Town Halls were coordinated in F12 that provided regional forums, free and open to the public, to discuss industry-related inquiries.
They were held in Gallup, Farmington, Las Cruces, Raton, Roswell and Ruidoso. A casting session was added to Raton’s Town Hall to assist New Mexicans in contacting local casting directors. Town Halls will commence again in FY13 in conjunction with regional liaison meetings.
The New Mexico Film Office continues to support and grow the Statewide Film Liaison Network. Communities and tribes designate individuals to assist and prepare their area for a variety of industry activities. Formal letters that were sent to chambers, local governments and tribal entities helped to continue to increase the number of state film liaisons in rural areas of New Mexico. The annual meeting of liaisons takes place in July of each year. The First Annual Education Summit will be held in September of 2012. New Mexico colleges and universities offering programs in film, digital media or emerging media technologies will have the opportunity to come together to network and share their stories at this Summit.
A newly developed Pre-Employment Training Program for Emerging Media was approved by the JTIP board. This program will assist New Mexican students in post-production related film programs (available through higher education institutions in New Mexico) to gain experience with emerging media companies while incentivizing these companies to relocate or expand in New Mexico. NMFO established a contract to research digital and emerging media and the potential benefits to the New Mexico economy. “Emerging media” is having a profound influence on the world’s healthcare delivery system and research laboratories, such as Sandia National Laboratories and Los Alamos National Laboratories. In addition, experts predict that the billion dollar industry of digital media game development will be the fastest growing form of media in the next decade. Currently 55 percent of all colleges and universities in the U.S. have instituted mobile applications software as a way to interact with their students.
To increase awareness of the success of the film industry in New Mexico, the New Mexico Film Office developed thematic categories and plans for interactive maps of statewide filming locations to be made available for public download. Ultimately, this initiative will provide an economic tracking tool to promote and support film tourism. NMFO has requested collaboration with the Department of Tourism to determine regional touring itineraries. Studio assistance has already been confirmed to market this initiative. A prototype map was completed and plans to further develop this initiative have been scheduled for FY13.
Additional NMFO numbers and information can be found in these select pages of the New Mexico Economic Development Department’s 2012 Q4, Quarterly Report.
THIS Q4 report includes NMEDD finalized numbers and measures, including the recently publicized $224.6M being reported as direct spending from the industry into the state economy (pg. 18) New Mexico Film performance measures such as; Number of media industry worker days, Economic impact of media industry productions in New Mexico (in millions), Number of films^ media projects principally photographed in New Mexico, Number of major film productions made in New Mexico greater than $1M.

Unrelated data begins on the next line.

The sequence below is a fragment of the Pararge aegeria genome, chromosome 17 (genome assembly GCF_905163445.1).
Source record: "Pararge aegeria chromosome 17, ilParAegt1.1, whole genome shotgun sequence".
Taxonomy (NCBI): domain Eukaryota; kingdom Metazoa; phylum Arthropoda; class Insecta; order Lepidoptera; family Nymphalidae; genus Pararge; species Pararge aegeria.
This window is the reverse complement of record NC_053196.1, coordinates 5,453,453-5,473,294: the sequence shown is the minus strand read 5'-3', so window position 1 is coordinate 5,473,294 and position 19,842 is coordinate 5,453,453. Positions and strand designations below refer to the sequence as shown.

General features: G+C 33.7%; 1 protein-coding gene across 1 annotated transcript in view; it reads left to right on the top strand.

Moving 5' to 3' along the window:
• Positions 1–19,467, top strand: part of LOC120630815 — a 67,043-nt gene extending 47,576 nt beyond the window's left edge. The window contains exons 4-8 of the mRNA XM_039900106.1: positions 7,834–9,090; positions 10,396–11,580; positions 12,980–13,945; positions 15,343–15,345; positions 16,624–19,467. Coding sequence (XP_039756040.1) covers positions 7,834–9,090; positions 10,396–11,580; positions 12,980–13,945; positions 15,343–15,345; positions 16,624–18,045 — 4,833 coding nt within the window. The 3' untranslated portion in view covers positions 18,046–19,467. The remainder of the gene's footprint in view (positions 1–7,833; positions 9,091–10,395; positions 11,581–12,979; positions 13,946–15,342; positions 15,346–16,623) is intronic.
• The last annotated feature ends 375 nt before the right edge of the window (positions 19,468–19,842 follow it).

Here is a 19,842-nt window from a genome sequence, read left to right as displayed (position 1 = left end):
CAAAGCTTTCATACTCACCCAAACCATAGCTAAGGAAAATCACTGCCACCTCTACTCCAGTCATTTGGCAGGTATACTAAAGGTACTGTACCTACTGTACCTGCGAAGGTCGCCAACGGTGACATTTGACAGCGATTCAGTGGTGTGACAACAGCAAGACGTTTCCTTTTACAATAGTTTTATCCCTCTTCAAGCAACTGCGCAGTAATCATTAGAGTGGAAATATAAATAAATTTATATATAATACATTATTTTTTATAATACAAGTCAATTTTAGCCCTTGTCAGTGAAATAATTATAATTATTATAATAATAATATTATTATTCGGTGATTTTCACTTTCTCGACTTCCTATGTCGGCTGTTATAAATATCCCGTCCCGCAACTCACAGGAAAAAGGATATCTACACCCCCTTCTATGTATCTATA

POINT via Ann Lerner, City of Albuquerque Film Liaison:
The film industry is alive and well in Albuquerque.
We’ve seen a variety of film activity in the area this year. “In Plain Sight” finished Season 5, filming out at I-25 Studios and on location around town. “Breaking Bad” shot eight episodes of Season 5, and will be back in December for eight more episodes. “The Last Stand,” starring Arnold Schwarzenegger, filmed in Downtown Albuquerque in January. (Watch the trailer to see an impressive stunt across the intersection of Fifth and Marquette.)
And, oh yes, the largest movie being made in the world this year, “The Lone Ranger,” chose Albuquerque Studios as its home for offices and sets and built two western towns out by the Rio Puerco, filming here for months.
“2 Guns” just wrapped, “Lone Survivor” starts filming in October for nine weeks. Two other films will be shooting this fall as well.
Numerous independent filmmakers are making low-budget projects – from features, to shorts, to webisodes.
So why do people like to film in Albuquerque? Besides the 310 days of sunshine, no natural disasters, close proximity to Los Angeles, an easy-to-use film tax incentive and a strong film crew base, we have a world-class infrastructure of stages, equipment companies, suppliers and businesses relating to the movie industry.
And Albuquerque can double for many different location looks – we can be Cincinnati (“Wild Hogs”); Munich (“Beer Fest”); Mexico border crossing (“2 Guns”); Los Angeles (“Crash TV”); New York (“The Resident”).
But I think a large part of the reason people like to film in Albuquerque is because of the open reception filmmakers receive from neighborhoods and businesses and the administration.
We offer one-stop film-permitting. We recognize that filming dates may change due to weather or illness or some other factor and are flexible.
Our filming guidelines require production companies to limit the number of large vehicles in a neighborhood and provide notification of filming dates and times. We have a program asking productions to give $100 to the neighborhood association for each day of filming. To date, over $60,000 has been raised.